There are many things you can do to make your Mac look unique.
You can customise the hardware by decorating it or adding "skins".
But most of the customising comes from the software. Partly because it’s often free, and because it’s less… permanent.
So, what can you do if you have Mac OS 10.5, a.k.a. Leopard?
Until this weekend of mid-May, icons and dock changes (which I’ll detail later) were pretty much all you could do, because Apple has changed the way OS X generates the user interface in many ways. Not completely yet though: it appears 10.6 will be the first to fully use the new "CoreUI".
But enough technobabble. In short, since this week-end, all parts of Leopard are customisable. At least, that’s the theory.
And to illustrate, this is a normal Leopard screenshot. But here is an example of a new appearance, without using any hacks (note that system fonts can also be changed), and here is my personal Leopard’s appearance.
Note: there are still some limits, but for example, window backgrounds are customisable, …
In this series, I’ll talk about the different aspects of customisation, mostly for the sake of those users not entirely familiar with it, but it will contain some advanced customisation information as well.
Part II will concern the Dock and wallpapers, and part III, theming.
Icons are the first thing I believe every Mac user should give some thought to. Why? Without at least one new icon, Macs look like they’ve just come out of the Apple store. They are only half-alive, and they haven’t truly become the property of their owner.
Icons enable you to distinguish one folder from another, and this can be both crucial and a true timesaver.
I love icons, and if you take a look at my Leopard, you’ll see it right away:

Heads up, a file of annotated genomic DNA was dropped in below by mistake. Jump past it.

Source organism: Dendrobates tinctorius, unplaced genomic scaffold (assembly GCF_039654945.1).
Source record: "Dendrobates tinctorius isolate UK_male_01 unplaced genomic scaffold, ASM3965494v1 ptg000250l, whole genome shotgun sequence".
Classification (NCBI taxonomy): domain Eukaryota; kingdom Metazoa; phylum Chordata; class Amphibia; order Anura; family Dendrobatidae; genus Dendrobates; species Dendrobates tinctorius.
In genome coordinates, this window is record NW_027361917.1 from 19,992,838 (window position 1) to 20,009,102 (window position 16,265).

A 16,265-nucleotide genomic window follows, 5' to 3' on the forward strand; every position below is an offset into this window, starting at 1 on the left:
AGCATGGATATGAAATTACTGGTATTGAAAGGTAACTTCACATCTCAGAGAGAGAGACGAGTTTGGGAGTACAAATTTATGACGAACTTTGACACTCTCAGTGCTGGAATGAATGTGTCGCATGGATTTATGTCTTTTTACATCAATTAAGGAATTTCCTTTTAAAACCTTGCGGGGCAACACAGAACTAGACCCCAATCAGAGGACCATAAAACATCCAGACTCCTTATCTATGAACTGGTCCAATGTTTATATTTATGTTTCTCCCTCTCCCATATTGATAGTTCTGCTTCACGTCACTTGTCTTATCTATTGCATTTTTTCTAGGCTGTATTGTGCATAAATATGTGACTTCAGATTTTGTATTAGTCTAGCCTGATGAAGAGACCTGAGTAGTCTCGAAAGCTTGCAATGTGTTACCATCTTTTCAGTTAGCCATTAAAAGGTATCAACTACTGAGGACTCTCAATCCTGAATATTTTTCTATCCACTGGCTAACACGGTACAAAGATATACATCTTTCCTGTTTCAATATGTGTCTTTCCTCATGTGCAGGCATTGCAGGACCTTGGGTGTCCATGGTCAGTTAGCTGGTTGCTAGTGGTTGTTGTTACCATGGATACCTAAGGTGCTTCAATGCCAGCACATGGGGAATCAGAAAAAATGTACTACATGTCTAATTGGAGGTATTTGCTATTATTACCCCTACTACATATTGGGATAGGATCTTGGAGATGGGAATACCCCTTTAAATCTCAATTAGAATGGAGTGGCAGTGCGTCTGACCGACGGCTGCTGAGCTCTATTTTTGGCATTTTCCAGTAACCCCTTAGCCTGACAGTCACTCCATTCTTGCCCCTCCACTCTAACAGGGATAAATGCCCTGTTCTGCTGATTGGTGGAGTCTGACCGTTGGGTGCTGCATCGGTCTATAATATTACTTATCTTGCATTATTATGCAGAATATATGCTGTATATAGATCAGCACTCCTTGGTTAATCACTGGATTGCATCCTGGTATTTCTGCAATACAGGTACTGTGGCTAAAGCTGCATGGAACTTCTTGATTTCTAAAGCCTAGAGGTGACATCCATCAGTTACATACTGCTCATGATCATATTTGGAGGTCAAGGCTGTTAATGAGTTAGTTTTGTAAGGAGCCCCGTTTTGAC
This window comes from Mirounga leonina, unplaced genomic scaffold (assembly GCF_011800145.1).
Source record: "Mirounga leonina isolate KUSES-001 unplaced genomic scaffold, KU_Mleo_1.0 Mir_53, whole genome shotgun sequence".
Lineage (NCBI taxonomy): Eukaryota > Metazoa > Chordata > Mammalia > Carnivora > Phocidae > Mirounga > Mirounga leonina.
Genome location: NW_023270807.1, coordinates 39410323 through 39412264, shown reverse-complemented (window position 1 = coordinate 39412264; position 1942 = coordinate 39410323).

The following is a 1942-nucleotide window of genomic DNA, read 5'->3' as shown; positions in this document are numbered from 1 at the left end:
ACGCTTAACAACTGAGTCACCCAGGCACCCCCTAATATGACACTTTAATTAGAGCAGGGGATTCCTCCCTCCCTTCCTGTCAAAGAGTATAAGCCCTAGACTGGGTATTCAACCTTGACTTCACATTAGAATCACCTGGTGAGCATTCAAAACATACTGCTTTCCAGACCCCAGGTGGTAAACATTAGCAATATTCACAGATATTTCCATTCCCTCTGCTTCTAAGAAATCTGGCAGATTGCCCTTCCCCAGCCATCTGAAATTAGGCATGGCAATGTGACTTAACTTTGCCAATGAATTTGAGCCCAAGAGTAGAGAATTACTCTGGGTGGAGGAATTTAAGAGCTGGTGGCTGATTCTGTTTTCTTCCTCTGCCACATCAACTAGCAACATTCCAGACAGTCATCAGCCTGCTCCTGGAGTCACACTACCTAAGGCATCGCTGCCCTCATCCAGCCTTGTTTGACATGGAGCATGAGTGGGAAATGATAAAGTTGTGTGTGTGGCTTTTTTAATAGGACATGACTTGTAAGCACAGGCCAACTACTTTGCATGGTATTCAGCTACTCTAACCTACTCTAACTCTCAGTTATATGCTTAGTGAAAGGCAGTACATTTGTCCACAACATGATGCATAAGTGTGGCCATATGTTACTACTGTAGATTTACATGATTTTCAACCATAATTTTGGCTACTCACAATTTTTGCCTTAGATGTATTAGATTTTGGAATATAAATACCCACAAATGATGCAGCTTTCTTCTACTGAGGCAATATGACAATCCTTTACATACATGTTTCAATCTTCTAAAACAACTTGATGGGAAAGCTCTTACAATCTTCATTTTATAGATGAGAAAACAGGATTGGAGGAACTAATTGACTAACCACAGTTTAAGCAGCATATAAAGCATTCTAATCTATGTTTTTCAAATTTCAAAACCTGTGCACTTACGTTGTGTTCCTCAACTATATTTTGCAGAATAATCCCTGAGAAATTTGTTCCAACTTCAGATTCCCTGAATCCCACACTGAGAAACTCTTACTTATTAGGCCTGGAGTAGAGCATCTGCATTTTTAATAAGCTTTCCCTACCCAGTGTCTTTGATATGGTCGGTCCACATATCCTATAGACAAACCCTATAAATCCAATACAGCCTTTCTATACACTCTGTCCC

So where can you get such icons?
My favourite source of Leopard icons (which are made to be nice from 16×16 pixels [mini size] to 512×512 [HUGE]) is MacThemes2.net (with a blog of announcements too). My personal choice has been Jonas Rask’s Maji icon set, modified to fit my needs and taste.
But getting icons isn’t enough. You then need to apply them, modify them, even change the system icons.
Fortunately for us, there are freeware options to doing all that.
First off, applying icons. This YouTube video shows you that applying icons requires no external software: you have it all in OS X.
Your first freeware friend is LiteIcon. LiteIcon enables you to change the stock system icons (that generic folder, that sidebar Desktop icon, that generic USB external drive icon) in no time, and makes it painless and costless. If you really want to do lots of changing, you might consider donating to the creator of this nifty app. If you want to also organise your icons within the same app, you’ll need CandyBar, by Panic, which does cost money.
Now, secondly, I’d like to mention an app I discovered by chance, after looking for a long time for "the right app" for creating custom icons by combining existing ones. IconCompo is one of the few apps out there to support Leopard’s 512×512 sizes (though it’s not apparent when you use the app), and it allows you to create icons that appear to be imprinted on another icon or icons that seem to be in front of another. A lot of trial & error is necessary before you can fully understand the app, which means it isn’t the easiest to use, but it’s the most powerful I found for free (and pretty much the only one that does what I wanted it to do).
Once you’ve got all that worked out, it’s time to move on to step 2: the Dock.